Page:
A Mightier Penn (73)

Avery opened the file on the desk, revealing several police forms and photographs paper-clipped with notes.

“Starting with the smoke bombs. We have the sale of four cases, forty-eight in total – the same number recovered from the Knight building. Purchased the day before attack from a local army supply store, they were paid for in cash. We talked to the cashier earlier this morning, a Dirk Kane. He initially confirmed Ashe as the buyer, but then back-peddled and is now refusing to cooperate, so we’re working through the store’s surveillance for the transaction.”

“Wait, why isn’t the cashier talking?” Asked Michael.

“Something to do with the government and surveillance and his rights – not entirely sure of his rationale, but the result is the same. He ain’t talking,” said Wyatt.

Michael withheld comment or questioned, and instead looked at Avery with eyes and eyebrows that suggested “and…?”

Avery responded by picking up a picture of the greeting card found in the lobby. “The signature on the card reads ‘Eve,’” she said.

“What about it?”

“Care to guess the name of one of Pendleton’s deceased sisters?”

“Not anymore,” said Michael.

“As an aside, her funeral was the morning of the protest.” Avery pointed to a still photograph of Penn, wearing a dark suit, standing next to Holly in the recesses of the protest. “In case you were wondering why he was wearing a suit.”

“I wasn’t, but thanks.” said Michael was quiet for an uncomfortably long period of time. “What are you thinking?”

Avery regrouped before continuing. “In the weeks before the bombing, Mr. Ashe underwent a string of events, life events. He got divorced, lost his house, lost his job, lost his oldest sister. And I think because of that, he felt the need to lash out. So he did.”

Michael nodded this head in thought. “Fair enough, but why go after a utility company?”

“Environmental – fighting the energy company’s expansion.”

“Come on. You just said he’s not involved with the environmental movement. Also, his background, demographics, and history don’t support a man attacking the system. And the bombs,” said Michael. “If he is our guy, we need more. It’s not illegal to purchase smoke bombs, so although it will be nice to have the link, we need direct proof linking him to the bombs at the building. We need physical evidence or a witness tying Ashe – not a man in some disguise – to the scene.”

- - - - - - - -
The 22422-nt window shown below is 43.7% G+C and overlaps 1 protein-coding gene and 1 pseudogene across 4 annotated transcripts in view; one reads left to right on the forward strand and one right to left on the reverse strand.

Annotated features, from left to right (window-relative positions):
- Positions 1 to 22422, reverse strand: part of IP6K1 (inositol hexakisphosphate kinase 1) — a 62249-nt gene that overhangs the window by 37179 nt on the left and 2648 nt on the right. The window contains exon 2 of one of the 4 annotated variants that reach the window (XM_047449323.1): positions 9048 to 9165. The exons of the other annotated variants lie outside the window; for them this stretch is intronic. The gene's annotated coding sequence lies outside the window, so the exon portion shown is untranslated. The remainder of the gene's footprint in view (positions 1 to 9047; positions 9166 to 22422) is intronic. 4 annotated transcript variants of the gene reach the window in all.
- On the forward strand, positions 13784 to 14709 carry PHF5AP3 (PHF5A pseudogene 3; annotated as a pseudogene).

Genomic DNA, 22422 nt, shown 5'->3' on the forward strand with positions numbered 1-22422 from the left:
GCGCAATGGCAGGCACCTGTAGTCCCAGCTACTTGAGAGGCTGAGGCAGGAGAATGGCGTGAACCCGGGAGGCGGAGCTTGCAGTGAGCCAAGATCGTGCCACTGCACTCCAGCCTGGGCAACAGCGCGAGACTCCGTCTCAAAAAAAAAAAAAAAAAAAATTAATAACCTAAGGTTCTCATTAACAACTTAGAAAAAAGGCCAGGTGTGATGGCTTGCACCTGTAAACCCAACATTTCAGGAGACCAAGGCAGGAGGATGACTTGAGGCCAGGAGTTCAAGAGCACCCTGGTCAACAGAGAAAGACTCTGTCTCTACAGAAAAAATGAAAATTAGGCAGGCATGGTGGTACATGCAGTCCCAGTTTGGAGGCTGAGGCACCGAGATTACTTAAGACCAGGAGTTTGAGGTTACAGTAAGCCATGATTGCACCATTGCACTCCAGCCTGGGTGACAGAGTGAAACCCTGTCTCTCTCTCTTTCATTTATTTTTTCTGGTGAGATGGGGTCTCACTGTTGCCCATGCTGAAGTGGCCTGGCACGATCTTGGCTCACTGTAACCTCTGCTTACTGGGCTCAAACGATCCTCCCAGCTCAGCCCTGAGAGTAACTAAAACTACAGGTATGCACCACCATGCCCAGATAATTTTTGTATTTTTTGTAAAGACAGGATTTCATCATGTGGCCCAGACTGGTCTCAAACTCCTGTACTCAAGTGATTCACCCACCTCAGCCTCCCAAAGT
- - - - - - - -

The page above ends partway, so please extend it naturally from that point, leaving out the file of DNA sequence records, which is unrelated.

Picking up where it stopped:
Avery felt herself deflate.

“And look, I’m not saying he isn’t our guy, I’m saying we need legit facts to prosecute him successfully.”

Avery straightened up, trying to mask her discouragement.

“Do we have footage of him entering the building?”

“Not yet, no.”

“Does he have an alibi?”

“I don’t know.”

“Well, we need to know. If we raise our hand on this one without having it buttoned up, the D.A. will crush us. We’re going to need more.”

Michael’s points were direct, but valid. Budget cuts within the district attorney’s office had strapped the legal arm of the city. As a result, the district attorney’s office had hammered the police department to be more exacting in their work and case preparation.

“Then let’s go get more,” said Wyatt with renewed energy. “While we wait on the footage, I say we tackle the alibi and swing by his place, ask him where he was during the bombing. It can’t hurt and, who knows, we might get lucky.”

Michael considered the proposition.

“We don’t have to arrest him,” said Wyatt. “We can just talk to him. At a minimum, he’ll know that we know, and if he feels us staring at the back of his neck, he’s liable to do something, to make a mistake.”

Michael shrugged his shoulders. “It’s not ideal, but it’s worth a shot.”

“Avery, any interest in a field trip?” asked Wyatt with a hint of a wink.

If the above made little sense but you kind of liked it, I’d recommend beginning at the beginning, and clicking here…A Mightier Penn (1)

A Mightier Penn (72)

Avery and Wyatt, saddled with a file and purpose, strode across the floor to Michael’s office.

“I’m only carrying the file, I’m not trying to take credit for the work,” said Wyatt as he entered the office and dropped a folder on Michael’s desk. “She’s good.”

Michael peered up from his computer, his eyes following suit. “Who’s good? And what are you not taking credit for?”

Wyatt deferred to Avery. While it was their collective case, and despite his own quest for departmental advancement, Wyatt allowed Avery to run with the informal debriefing.

“He’s referring to me and the smoke bombing case,” said Avery, edging forward.

“Fire away, what’d you have?”

“Pendleton Ashe,” she stated with resolution.

“What’s Pendleton Ashe?”

“It’s not a what, it’s a he.” From memory, Avery recited the more critical elements of the file that now rested in front of Michael. “Pendleton Avery Ashe is a thirty-three-year-old male, born in Parker, Colorado, to Darren and Patricia Ashe.”

“I like his middle name,” injected Michael.

“So do I. I actually considered suspending the investigation when I saw it.” The sarcasm was appreciated, but without missing a beat Avery reestablished her professionalism and returned to the facts. “Parents are deceased, as are his siblings, both sisters – all natural, all unrelated.

“Undergrad degree from the University of Colorado, Boulder. Recently divorced from Beth Tipton-Ashe – no children. House sold during the divorce; current address is an apartment. Jobwise, Pendleton recently lost his as a consultant.